Authors: Bersan, S; Koelewijn, AR; Simonini, P


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Bersan, S, Koelewijn, AR & Simonini, P 2015, 'Application of distributed temperature sensors in piping-prone dikes', in PM Dight (ed.), Proceedings of the Ninth Symposium on Field Measurements in Geomechanics, Australian Centre for Geomechanics, Perth, pp. 475-486,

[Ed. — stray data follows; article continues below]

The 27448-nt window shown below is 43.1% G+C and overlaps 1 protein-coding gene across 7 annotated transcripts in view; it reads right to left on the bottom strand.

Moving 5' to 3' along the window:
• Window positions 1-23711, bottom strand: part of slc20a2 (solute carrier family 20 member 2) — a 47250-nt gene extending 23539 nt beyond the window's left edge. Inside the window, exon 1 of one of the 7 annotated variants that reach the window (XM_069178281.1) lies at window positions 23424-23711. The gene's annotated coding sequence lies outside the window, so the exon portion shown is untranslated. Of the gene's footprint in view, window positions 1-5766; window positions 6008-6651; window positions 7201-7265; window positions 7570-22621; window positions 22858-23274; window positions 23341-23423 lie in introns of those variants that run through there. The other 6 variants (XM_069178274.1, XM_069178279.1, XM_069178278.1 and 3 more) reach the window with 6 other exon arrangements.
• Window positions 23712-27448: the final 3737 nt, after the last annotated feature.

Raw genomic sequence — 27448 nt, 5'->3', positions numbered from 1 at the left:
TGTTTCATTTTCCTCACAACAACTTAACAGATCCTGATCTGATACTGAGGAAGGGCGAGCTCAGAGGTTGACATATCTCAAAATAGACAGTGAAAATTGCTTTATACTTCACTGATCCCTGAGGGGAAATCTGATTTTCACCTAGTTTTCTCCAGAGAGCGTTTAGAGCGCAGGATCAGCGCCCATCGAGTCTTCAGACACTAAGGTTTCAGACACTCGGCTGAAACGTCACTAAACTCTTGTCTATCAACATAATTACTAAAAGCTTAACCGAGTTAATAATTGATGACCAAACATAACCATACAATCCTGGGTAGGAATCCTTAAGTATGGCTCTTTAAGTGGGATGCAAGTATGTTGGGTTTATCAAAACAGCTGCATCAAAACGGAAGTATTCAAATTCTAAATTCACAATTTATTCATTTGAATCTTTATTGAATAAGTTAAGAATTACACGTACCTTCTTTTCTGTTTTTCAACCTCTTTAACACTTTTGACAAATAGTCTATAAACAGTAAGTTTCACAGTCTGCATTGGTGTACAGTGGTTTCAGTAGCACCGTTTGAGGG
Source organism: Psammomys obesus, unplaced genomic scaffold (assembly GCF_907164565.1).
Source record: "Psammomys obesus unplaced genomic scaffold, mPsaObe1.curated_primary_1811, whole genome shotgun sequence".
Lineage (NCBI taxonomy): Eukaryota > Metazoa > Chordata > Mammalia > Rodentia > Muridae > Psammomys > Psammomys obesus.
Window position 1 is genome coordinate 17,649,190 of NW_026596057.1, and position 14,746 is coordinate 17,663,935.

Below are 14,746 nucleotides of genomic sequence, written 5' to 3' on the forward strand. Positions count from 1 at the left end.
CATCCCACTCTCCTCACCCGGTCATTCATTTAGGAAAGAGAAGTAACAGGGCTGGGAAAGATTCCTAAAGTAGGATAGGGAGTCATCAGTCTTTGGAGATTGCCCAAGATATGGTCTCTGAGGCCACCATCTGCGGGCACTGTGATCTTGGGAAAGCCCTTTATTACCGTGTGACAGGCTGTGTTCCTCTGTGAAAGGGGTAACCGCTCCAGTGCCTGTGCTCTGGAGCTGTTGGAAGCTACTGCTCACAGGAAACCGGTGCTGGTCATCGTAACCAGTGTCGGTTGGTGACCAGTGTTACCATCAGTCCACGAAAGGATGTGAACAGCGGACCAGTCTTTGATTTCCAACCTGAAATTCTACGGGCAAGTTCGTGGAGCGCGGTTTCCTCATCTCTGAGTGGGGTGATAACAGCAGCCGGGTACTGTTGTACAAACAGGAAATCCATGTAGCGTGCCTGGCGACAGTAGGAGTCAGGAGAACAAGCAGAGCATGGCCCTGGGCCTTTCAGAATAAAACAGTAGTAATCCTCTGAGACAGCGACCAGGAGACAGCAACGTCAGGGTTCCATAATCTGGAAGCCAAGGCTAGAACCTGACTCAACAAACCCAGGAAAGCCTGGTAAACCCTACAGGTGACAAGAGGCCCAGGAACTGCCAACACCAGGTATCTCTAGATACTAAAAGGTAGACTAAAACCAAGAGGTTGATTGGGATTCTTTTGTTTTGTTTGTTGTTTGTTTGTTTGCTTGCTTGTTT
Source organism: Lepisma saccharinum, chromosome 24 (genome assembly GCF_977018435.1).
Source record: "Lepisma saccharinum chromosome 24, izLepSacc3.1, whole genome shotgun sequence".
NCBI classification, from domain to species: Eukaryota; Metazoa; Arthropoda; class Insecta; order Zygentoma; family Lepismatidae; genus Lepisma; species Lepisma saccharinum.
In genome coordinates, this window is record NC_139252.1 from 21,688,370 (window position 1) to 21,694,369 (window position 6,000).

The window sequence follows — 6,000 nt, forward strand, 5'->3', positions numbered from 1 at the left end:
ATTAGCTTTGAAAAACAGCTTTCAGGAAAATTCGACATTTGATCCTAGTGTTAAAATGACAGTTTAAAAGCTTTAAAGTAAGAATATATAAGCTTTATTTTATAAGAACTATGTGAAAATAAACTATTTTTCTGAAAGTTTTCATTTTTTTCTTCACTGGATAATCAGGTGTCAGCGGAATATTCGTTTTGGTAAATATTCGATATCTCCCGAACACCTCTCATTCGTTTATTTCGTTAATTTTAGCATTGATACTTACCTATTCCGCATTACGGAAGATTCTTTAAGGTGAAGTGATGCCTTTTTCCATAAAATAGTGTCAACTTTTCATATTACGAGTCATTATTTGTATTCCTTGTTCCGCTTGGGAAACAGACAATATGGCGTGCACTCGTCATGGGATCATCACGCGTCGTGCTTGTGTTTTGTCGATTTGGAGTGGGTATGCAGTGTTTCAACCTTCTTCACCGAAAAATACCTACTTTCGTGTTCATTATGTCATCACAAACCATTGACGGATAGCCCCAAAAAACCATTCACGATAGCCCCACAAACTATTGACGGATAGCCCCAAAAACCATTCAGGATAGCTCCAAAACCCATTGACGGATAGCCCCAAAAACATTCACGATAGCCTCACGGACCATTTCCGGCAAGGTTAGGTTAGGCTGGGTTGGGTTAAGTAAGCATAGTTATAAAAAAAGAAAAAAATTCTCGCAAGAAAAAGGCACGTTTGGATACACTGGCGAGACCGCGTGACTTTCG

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In the past two decades, Distributed Temperature Sensing (DTS) systems have been installed in a number of dams with the aim of detecting internal erosion. The functioning principle is based on the fact that the temperature distribution inside an embankment dam changes when a leakage occurs. In addition to the benefits given by the use of optical fibres in lieu of electrical sensors, a major advantage of this technique lies in its high spatial resolution (up to two measurements per metre) achievable over long distances with a single sensor. DTS looks also promising for the monitoring of dikes prone to piping. With this term, we address the mechanism that occurs under hydraulic structures lying on a permeable and erodible foundation soil. The temperature variations measured so far by DTSs at the initial stage of piping are of little extent, thus the detection of piping when there is still time for intervention before the dike collapses is not straightforward. The effectiveness of a fibre-optic DTS system to detect piping has been tested in a largescale failure test run in the Netherlands in 2012 on a dike built on purpose for the experiment. This paper describes the set-up of the experiment and presents the temperature data obtained. A thorough analysis of the data gives insights on the process of heat transfer under a dike as well as on the development and evolution of thermal anomalies around leakages. It emerged that the onset of thermal anomalies around piping channels, and so their magnitude, depends on a number of site specific factors, among which the duration of the flood event. The minimum acceptable specifications of a DTS system for real-time piping detection are also discussed.

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